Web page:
This book builds on work that examines the interactions between immigration and gender-based violence, to explore how both the justification and condemnation of violence in the name of religion further complicates our societal relationships. Violence has been described as a universal challenge that is rooted in the social formation process. As humans seek to exert power on the other, conflict occurs. Gender based violence, immigration, and religious values have often intersected where patriarchy-based power is exerted on the other.
An international panel of contributors take a multidisciplinary approach to investigating three central themes. Firstly, the intersection between religion, immigration, domestic violence, and human rights. Secondly, the possibility of collaboration between various social units for the protection of immigrants’ human rights. Finally, the need to integrate faith-based initiatives and religious leaders into efforts to transform attitude formation and general social behavior.
This is a wide-ranging and multi-layered examination of the role of religion in gender-based violence and immigration. As such, it will be of keen interest to academics working in religious studies, gender studies, politics, and ethics.
Table of Contents
1 Introduction 2 The Rights, Our Rights: A Critical Response to Homosexuality and Violence in Nigeria 3 Intimate Partner Violence Among Immigrant Latina Women 4 Gendered Oppression and Sanctions within African Initiated Churches in Europe: The Case of Amsterdam 5 The Paradox of Cultures: Violence against women and the German immigration debate before and after New Year’s Eve 2015 in Cologne 6 Cultures in Contrast: LGBTQ Movements and Post-Soviet Religious Resurgence in the Republic of Georgia 7 Religion, Gender-Based Violence and the Rights of the Girl Child in Kenya 8 Religion, Culture, and Family Violence among the Yoruba of Nigeria 9 Gender-Based Violence: The Case of the Babukusu of Bungoma Kenya 10 Religion and Reproductive Health in Africa: An Exploration of Christian Ethics with a Focus on Abortion 11 Polished Violence: Changing Notions about the Spirituality of the Todↄlε (Vagina) in Popular Nzema Indigenous Religious Philosophy 12 A Critical Engagement of Botho/Ubuntu and Mt. 25:35 in the Debate of the Provision of ARV’s to cross-border migrants in Botswana 13 The Horror or Honor Killings – An Indian Experience: A Case study of Rizwanur Rahman and Priyanka Todi 14 The Question of Healing and Forgetting: Disturbing Realities in Short Stories of Ritu Menon and Uravashi Bhutalia 15 Immigration and Gender-Based Violence in the West 16 From Africa to America: Religio-cultural Influence on Nigerian Immigrants in a Foreign Land 17 Clerics and Community Based Organizations as Agents of Social Change 18 Conclusion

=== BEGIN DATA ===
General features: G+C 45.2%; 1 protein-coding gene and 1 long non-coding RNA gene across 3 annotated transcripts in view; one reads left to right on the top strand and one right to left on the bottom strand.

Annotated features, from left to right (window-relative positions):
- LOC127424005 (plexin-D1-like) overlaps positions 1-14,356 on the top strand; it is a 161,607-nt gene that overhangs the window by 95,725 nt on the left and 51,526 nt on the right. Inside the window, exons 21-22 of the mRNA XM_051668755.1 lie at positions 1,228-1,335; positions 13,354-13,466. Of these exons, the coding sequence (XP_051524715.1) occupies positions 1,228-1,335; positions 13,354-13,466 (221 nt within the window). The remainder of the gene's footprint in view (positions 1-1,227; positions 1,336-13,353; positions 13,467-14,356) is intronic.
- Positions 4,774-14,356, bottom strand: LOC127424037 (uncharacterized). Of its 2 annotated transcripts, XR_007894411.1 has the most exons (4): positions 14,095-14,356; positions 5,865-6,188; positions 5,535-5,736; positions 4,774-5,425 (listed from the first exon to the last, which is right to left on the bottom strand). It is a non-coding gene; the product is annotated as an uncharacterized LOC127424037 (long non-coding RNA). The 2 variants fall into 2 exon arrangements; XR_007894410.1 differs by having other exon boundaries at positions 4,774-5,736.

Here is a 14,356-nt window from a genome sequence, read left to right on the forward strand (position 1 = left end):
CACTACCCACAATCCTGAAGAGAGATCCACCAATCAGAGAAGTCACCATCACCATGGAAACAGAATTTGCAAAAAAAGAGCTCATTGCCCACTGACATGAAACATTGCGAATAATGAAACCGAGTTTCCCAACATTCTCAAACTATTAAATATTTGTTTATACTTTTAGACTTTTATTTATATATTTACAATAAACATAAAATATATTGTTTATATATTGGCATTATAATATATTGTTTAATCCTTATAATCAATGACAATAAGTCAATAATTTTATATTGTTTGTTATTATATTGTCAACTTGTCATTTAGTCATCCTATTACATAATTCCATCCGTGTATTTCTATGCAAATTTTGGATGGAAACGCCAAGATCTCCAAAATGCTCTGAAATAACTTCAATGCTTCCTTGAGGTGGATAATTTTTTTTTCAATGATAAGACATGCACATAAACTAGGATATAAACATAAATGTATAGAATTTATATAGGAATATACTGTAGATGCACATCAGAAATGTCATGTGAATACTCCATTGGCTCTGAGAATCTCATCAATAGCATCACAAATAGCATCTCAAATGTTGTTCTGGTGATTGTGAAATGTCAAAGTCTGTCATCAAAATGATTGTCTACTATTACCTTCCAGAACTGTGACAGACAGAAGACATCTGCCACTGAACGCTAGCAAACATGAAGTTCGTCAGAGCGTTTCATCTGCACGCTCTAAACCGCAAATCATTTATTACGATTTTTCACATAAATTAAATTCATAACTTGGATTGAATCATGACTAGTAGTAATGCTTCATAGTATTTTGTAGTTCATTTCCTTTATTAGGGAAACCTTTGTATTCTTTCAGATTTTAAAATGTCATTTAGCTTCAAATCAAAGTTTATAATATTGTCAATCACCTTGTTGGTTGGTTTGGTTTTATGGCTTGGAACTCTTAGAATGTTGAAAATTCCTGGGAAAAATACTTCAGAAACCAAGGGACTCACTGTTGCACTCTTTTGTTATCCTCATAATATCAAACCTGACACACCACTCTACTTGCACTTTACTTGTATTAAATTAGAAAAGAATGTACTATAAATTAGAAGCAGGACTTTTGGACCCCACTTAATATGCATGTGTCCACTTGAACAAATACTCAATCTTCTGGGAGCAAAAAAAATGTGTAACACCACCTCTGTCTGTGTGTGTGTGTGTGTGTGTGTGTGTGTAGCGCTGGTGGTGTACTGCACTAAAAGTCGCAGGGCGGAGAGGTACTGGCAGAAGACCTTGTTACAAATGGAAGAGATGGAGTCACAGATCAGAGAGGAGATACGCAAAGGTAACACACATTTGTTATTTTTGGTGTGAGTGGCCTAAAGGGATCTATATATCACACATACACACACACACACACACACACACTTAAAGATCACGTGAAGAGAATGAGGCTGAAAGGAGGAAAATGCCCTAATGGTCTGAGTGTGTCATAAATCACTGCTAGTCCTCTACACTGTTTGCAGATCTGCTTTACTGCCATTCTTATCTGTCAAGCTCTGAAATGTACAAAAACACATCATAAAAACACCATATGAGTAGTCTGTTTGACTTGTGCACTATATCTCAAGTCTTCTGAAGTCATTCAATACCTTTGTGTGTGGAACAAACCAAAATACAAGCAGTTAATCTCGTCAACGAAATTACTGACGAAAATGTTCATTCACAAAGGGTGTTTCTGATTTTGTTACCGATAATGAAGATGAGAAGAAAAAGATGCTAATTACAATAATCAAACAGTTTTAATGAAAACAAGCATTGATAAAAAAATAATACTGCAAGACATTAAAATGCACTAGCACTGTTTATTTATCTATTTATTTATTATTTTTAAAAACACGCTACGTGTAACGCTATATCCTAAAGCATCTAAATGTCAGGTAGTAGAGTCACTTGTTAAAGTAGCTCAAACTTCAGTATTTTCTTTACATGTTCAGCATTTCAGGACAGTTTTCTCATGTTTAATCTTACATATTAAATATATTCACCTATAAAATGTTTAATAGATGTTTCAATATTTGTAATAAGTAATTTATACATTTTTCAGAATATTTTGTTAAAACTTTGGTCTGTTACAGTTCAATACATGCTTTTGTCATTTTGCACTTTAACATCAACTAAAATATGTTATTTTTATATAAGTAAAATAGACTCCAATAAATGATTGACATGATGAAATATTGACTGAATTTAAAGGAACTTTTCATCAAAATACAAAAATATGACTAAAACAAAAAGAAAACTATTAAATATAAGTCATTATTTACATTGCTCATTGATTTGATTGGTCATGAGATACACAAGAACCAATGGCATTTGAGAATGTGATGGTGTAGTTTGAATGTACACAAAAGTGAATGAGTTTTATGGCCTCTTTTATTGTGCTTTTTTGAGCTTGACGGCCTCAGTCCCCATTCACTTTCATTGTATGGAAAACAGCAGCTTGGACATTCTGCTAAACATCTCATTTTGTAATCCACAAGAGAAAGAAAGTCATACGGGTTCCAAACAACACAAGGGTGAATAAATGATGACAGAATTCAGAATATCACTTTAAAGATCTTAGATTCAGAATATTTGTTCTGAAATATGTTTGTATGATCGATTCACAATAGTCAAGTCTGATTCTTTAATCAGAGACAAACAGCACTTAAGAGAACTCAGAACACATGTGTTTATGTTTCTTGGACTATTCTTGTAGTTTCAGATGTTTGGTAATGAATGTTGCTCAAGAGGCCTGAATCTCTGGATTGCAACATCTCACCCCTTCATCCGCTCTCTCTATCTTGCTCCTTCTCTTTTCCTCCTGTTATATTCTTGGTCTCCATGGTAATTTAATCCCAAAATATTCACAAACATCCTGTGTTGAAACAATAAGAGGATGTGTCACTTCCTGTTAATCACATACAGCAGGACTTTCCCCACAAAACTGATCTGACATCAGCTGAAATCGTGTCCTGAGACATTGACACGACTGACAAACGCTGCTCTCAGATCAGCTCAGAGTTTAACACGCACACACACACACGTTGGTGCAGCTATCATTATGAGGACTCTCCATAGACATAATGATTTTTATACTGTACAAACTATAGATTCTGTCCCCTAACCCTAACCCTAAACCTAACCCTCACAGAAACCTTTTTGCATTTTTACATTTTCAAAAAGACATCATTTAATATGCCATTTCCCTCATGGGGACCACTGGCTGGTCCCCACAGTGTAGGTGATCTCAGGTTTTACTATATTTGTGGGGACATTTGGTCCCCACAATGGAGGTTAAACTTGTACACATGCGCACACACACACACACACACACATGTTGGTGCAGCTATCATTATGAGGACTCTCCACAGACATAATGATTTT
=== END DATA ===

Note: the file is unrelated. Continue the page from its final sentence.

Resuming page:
Mary Nyangweso is Associate Professor and J. Woolard and Helen Peel Distinguished Chair in Religious Studies at East Carolina University, Greenville, North Carolina, USA. She is the author of Female Genital Cutting: Mutilation or Cultural Right? (2014) and Female Circumcision: the Interplay Between Religion, Gender, and Culture in Kenya (2007).
Jacob K. Olupona is Professor of African Religious Traditions, Harvard Divinity School and Professor of African and African American Studies in the Faculty of Arts and Sciences at Harvard University, USA. He is the author of several books, including City of 201 Gods: Ilé-Ifè in Time, Space, and the Imagination (2011).